By Julie Colombet
Published on: March 1, 2020
Such a cute book about fitting in, friendships, and accepting others for who they are. Plus you can never have enough books on lemmings.
This quirky, humorous picture book from French illustrator Julie Colombet is jam-packed with lemmings and sure to raise a laugh. When the lemmings encounter a bear, they are determined to help him be more ‘distinguished’ – just like they are. But little do they realise this bear could be exactly what they need to save them from themselves…
With Julie Colombet’s distinctive voice and beautiful illustrations, each spread is packed with detail to pore over. Think ‘My Fair Lady’ meets ‘The Lemmings’.
Lemmings are very distinguished individuals. They have lots of special talents, such as in music, drama, and art, and they love to show them off. They also have a lot of rules too. Rules like always acting in a distinguished manner.
One day Bertie (a distinguished lemming who is a bit tired of all the noise), decides to get some fresh air above ground where he meets a bear. The bear soon makes it clear that he’d like to try and be friends with Bertie. Bertie shows the bear all the special activities they do in the Society, but it becomes clear to Bertie that the bear isn’t enjoying these activities. Then bear shows Bertie what he enjoys doing, like climbing trees, and soon Bertie finds that he enjoys them too and decides that it is nice to have friends who have different interests. Soon the rest of the lemming society learns about bear and decides to teach the bear how to be distinguished too, but it doesn’t work out exactly like anyone planned.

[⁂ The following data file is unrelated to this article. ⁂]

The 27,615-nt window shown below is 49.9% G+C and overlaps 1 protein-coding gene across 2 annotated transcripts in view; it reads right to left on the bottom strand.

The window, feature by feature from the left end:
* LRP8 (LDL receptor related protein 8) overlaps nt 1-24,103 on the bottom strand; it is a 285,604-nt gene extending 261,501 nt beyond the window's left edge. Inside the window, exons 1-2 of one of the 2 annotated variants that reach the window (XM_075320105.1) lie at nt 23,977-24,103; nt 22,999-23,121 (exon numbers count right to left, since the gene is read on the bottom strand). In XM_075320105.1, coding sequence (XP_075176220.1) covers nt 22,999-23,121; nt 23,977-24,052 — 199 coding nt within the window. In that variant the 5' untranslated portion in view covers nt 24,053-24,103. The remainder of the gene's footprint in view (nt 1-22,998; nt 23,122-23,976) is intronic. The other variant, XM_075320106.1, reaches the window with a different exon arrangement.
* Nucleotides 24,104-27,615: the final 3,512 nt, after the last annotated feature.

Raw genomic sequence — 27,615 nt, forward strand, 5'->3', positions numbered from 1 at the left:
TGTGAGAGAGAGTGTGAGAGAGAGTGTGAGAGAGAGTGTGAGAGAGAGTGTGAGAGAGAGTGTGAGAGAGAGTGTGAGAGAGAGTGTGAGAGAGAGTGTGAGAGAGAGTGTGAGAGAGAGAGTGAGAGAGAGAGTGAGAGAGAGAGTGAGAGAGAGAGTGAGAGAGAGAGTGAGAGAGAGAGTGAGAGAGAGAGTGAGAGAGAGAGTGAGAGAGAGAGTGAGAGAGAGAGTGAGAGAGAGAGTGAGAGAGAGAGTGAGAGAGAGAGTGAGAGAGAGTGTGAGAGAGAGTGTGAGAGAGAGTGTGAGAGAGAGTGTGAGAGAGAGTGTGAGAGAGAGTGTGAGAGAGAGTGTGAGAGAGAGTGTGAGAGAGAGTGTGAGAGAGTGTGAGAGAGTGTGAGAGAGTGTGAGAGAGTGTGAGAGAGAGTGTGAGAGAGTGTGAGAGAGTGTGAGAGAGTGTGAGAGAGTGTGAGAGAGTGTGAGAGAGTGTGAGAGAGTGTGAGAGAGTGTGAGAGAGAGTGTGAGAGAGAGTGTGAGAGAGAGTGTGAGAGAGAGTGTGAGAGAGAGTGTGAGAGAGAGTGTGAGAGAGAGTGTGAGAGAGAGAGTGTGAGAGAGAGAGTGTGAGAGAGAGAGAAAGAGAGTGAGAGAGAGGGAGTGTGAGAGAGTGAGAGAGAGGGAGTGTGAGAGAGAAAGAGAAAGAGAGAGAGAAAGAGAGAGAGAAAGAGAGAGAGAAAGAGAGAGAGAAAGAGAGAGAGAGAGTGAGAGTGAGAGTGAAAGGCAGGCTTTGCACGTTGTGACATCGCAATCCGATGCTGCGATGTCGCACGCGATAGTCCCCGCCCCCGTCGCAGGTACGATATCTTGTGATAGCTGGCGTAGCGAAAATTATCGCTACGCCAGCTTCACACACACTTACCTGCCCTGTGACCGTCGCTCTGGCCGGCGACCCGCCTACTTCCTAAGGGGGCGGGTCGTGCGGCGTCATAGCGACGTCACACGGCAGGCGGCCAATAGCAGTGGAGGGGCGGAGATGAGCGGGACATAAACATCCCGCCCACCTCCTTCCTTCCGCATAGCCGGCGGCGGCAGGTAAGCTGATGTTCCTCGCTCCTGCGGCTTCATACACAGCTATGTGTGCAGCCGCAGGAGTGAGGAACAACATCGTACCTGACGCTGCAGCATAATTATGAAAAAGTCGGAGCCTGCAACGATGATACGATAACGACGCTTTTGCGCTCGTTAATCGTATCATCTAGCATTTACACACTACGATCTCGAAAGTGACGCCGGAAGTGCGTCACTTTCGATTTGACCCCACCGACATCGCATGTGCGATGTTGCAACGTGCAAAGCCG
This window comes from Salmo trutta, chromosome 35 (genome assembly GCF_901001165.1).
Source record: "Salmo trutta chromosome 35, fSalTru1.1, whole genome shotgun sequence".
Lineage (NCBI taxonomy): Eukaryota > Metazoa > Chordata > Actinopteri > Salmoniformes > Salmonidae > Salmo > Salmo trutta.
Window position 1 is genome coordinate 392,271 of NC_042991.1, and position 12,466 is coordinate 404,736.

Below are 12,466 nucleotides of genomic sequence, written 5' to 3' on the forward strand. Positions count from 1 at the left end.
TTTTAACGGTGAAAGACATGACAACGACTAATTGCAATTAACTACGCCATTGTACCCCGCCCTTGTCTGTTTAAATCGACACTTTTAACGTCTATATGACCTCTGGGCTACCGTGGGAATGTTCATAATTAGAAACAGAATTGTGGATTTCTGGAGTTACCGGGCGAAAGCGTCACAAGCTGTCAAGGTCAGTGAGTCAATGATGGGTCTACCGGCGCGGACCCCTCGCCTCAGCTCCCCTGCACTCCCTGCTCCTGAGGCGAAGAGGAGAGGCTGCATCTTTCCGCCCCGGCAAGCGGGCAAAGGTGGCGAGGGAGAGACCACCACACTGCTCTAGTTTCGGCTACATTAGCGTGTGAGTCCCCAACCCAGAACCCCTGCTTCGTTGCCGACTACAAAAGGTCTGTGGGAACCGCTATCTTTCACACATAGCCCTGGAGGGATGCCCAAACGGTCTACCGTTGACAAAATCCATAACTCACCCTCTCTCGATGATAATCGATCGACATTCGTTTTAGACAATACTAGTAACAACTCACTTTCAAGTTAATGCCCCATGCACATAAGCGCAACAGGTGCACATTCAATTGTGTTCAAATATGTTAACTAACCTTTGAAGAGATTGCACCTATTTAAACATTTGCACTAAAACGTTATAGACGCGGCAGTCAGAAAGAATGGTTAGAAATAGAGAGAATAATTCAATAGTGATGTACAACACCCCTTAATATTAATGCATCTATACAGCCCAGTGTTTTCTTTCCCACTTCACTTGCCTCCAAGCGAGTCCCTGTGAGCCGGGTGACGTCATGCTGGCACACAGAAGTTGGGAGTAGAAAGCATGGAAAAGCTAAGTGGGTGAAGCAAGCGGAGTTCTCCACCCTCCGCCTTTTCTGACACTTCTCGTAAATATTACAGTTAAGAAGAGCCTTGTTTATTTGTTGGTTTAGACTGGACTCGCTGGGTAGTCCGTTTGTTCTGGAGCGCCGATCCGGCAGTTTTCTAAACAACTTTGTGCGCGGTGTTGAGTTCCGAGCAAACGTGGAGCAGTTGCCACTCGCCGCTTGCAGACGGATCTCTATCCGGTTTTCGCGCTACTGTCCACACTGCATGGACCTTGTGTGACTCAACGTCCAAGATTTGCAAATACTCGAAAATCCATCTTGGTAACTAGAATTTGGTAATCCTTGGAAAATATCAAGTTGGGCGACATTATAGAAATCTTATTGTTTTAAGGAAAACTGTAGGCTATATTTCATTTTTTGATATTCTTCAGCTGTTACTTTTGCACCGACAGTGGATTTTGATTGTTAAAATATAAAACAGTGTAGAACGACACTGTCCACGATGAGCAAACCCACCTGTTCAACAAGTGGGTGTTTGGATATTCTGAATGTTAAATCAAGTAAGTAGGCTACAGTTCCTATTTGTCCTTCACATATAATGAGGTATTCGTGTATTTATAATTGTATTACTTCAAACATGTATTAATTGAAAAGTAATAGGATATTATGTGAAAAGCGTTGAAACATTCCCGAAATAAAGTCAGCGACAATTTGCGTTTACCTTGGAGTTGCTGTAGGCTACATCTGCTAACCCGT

This was a cute little book to read. The pictures include all sorts of lemming conversations the society members have with each other adding a lot of context to the story as well as extra interest that is fun to read, look at, and act out, such as “Panic!!” and “No roaring, please.” After all, they are part of a society and society members like to talk and chit caht.
Important themes such as acceptance, friendship, and inclusion continually play throughout the book, teaching children valuable lessons they can take with them as they grow into adults. From a story perspective, I really appreciated how bear valued his friendship with Bertie and the lengths he went for his new friend. But on the flip side, I really like the subtle message it sends to even adults about making someone feel included when you are in a group, such as talking about what interests they have and not just what is part of your world.
Overall, I found The Society of Distinguished Lemmings a delightful book that you will want to read over and over again
Rating: 5 stars
Thanks to Edelweiss and Peachtree Publishing Company for the advanced reader copy and opportunity to provide an honest review.